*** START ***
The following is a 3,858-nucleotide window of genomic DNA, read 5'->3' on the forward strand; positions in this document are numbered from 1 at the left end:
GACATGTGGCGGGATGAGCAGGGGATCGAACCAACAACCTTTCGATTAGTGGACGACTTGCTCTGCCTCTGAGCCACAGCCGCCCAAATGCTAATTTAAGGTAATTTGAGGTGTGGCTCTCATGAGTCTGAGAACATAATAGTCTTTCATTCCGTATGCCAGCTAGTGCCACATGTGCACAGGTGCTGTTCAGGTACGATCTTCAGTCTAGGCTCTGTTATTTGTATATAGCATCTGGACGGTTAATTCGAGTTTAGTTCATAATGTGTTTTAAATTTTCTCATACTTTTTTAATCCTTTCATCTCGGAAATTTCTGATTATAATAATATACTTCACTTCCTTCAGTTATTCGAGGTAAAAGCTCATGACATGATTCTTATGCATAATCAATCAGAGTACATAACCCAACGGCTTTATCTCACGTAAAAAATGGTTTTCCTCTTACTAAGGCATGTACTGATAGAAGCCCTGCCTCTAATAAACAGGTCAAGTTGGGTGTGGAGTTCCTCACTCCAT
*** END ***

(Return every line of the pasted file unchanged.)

The following is a 3,858-nucleotide window of genomic DNA, read 5'->3' on the forward strand; positions in this document are numbered from 1 at the left end:
GACATGTGGCGGGATGAGCAGGGGATCGAACCAACAACCTTTCGATTAGTGGACGACTTGCTCTGCCTCTGAGCCACAGCCGCCCAAATGCTAATTTAAGGTAATTTGAGGTGTGGCTCTCATGAGTCTGAGAACATAATAGTCTTTCATTCCGTATGCCAGCTAGTGCCACATGTGCACAGGTGCTGTTCAGGTACGATCTTCAGTCTAGGCTCTGTTATTTGTATATAGCATCTGGACGGTTAATTCGAGTTTAGTTCATAATGTGTTTTAAATTTTCTCATACTTTTTTAATCCTTTCATCTCGGAAATTTCTGATTATAATAATATACTTCACTTCCTTCAGTTATTCGAGGTAAAAGCTCATGACATGATTCTTATGCATAATCAATCAGAGTACATAACCCAACGGCTTTATCTCACGTAAAAAATGGTTTTCCTCTTACTAAGGCATGTACTGATAGAAGCCCTGCCTCTAATAAACAGGTCAAGTTGGGTGTGGAGTTCCTCACTCCAT